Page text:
Biochemistry, Department of



Yan Guo

Date of this Version



The Journal of Biological Chemistry, Vol. 279, No. 17, Issue of April 23, pp. 17428–17433, 2004


Copyright 2004 by The American Society for Biochemistry and Molecular Biology, Inc.


Copper uptake and subsequent delivery to copper-dependent

enzymes are essential for many cellular processes.

However, the intracellular levels of this nutrient

must be controlled because of its potential toxicity. The

hCtr1 protein functions in high affinity copper uptake

at the plasma membrane of human cells. Recent studies

have shown that elevated copper stimulates the endocytosis

and degradation of the hCtr1 protein, and this

response is likely an important homeostatic mechanism

that prevents the overaccumulation of copper. The domains

of hCtr1 involved in copper-stimulated endocytosis

and degradation are unknown. In this study we examined

the importance of potential copper-binding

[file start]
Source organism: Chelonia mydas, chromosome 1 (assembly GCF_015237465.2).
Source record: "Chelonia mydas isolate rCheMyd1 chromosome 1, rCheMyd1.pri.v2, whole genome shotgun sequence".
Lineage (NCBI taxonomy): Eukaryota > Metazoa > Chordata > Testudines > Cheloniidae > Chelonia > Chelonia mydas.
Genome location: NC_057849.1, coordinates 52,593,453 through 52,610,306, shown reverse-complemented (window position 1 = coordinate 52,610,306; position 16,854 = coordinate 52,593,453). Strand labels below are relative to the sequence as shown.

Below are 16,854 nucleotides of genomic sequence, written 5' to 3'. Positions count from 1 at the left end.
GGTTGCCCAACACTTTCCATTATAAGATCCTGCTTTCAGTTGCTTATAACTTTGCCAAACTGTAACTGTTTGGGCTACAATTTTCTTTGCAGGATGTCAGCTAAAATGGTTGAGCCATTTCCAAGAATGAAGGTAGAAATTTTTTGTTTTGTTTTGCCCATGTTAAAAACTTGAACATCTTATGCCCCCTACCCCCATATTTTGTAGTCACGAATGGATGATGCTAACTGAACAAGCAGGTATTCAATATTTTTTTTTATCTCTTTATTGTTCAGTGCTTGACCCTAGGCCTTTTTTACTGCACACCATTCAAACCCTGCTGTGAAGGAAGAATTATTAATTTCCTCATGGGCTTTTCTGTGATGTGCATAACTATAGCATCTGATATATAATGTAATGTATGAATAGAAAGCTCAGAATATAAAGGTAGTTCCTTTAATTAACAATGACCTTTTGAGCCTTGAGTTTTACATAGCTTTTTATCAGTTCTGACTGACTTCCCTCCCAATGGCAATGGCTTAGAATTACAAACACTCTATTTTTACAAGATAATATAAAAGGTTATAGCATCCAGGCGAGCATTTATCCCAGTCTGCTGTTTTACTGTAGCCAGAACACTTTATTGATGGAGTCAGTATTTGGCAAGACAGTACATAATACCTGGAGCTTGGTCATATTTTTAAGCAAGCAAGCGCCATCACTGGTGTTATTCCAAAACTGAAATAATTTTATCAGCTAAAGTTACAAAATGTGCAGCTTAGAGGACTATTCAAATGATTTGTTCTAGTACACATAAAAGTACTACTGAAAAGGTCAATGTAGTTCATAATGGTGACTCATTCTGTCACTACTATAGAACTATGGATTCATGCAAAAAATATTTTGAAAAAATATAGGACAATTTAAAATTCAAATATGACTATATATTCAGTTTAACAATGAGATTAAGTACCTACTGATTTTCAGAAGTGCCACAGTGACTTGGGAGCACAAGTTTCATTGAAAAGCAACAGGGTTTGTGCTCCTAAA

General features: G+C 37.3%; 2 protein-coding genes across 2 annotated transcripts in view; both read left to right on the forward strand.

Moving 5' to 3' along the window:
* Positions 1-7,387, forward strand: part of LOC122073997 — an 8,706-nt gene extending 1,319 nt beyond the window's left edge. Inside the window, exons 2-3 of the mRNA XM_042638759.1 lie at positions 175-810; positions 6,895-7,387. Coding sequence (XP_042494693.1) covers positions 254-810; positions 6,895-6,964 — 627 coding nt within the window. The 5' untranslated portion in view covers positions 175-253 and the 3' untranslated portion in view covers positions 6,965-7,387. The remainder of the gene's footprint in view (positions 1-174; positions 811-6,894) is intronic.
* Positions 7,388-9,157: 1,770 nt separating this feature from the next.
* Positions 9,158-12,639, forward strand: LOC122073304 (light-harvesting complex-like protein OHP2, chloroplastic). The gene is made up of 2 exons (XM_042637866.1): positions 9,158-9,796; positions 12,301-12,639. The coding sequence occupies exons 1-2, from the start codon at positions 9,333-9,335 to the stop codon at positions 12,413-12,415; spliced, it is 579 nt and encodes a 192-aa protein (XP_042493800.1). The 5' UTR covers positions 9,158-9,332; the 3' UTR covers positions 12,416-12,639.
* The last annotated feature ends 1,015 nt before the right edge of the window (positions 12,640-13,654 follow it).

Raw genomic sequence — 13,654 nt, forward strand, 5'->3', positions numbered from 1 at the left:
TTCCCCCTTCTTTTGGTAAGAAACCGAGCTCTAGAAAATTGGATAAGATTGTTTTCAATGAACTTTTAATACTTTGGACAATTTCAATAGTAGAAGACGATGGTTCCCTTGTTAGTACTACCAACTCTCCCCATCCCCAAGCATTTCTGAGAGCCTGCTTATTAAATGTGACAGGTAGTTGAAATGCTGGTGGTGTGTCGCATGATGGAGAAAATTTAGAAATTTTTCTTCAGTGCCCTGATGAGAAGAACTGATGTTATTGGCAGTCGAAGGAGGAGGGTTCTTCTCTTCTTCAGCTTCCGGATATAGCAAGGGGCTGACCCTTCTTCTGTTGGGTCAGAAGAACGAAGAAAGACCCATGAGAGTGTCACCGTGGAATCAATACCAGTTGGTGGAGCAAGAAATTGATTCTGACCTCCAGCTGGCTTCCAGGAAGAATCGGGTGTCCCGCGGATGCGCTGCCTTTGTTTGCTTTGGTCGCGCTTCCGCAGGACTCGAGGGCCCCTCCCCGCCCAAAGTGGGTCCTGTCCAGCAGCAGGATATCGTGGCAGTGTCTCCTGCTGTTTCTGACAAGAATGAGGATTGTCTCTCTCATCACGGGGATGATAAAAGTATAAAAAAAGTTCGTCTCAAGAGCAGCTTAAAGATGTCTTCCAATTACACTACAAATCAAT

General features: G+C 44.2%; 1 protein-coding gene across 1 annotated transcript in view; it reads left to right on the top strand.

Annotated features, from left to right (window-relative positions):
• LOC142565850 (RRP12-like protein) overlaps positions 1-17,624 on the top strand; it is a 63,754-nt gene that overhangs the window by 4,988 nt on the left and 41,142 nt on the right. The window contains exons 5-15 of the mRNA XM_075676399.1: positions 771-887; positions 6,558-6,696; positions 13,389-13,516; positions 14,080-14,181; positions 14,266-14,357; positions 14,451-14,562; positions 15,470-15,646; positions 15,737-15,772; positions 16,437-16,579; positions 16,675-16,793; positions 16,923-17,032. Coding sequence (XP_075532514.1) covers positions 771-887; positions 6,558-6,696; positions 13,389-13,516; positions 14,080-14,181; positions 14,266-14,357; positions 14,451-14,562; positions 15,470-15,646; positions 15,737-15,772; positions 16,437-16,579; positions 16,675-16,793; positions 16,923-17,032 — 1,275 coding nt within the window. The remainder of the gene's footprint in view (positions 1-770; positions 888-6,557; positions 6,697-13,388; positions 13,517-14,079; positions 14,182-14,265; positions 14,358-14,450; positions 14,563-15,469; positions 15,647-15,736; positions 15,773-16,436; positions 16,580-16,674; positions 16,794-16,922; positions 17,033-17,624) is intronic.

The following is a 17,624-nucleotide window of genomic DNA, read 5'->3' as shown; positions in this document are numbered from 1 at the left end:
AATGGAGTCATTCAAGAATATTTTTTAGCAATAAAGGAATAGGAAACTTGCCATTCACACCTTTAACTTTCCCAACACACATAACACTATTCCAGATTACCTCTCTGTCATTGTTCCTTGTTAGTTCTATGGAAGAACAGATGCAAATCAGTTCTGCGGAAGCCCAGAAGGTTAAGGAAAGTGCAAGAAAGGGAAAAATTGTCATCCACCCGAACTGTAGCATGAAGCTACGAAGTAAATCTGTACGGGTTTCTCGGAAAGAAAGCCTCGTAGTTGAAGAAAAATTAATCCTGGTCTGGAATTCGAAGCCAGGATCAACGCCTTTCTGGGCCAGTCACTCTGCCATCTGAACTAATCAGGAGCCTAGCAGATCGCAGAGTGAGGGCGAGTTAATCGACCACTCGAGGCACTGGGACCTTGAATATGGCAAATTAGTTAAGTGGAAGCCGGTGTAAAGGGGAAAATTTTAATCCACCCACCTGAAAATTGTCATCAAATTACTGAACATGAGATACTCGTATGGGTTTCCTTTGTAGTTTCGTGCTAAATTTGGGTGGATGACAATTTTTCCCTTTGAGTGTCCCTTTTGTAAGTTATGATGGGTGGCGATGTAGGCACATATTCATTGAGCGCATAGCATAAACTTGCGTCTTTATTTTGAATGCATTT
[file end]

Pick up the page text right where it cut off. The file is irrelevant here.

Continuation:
sequences in the extracellular domain and a conserved

transmembrane 150MXXXM154 motif for copper-stimulated

endocytosis and degradation of hCtr1. The endocytic

response of hCtr1 to low copper concentrations

required an amino-terminal methionine cluster

(40MMMMPM45) closest to the transmembrane region.

However, this cluster was not required for the endocytic

response to higher copper levels, suggesting this motif

may function as a high affinity copper-sensing domain.

Moreover, the transmembrane 150MXXXM154 motif was

absolutely required for copper-stimulated endocytosis

and degradation of hCtr1 even under high copper concentrations.

Together with previous studies demonstrating

a role for these motifs in high affinity copper

transport activity, our findings suggest common biochemical

mechanisms regulate both transport and trafficking

functions of hCtr1.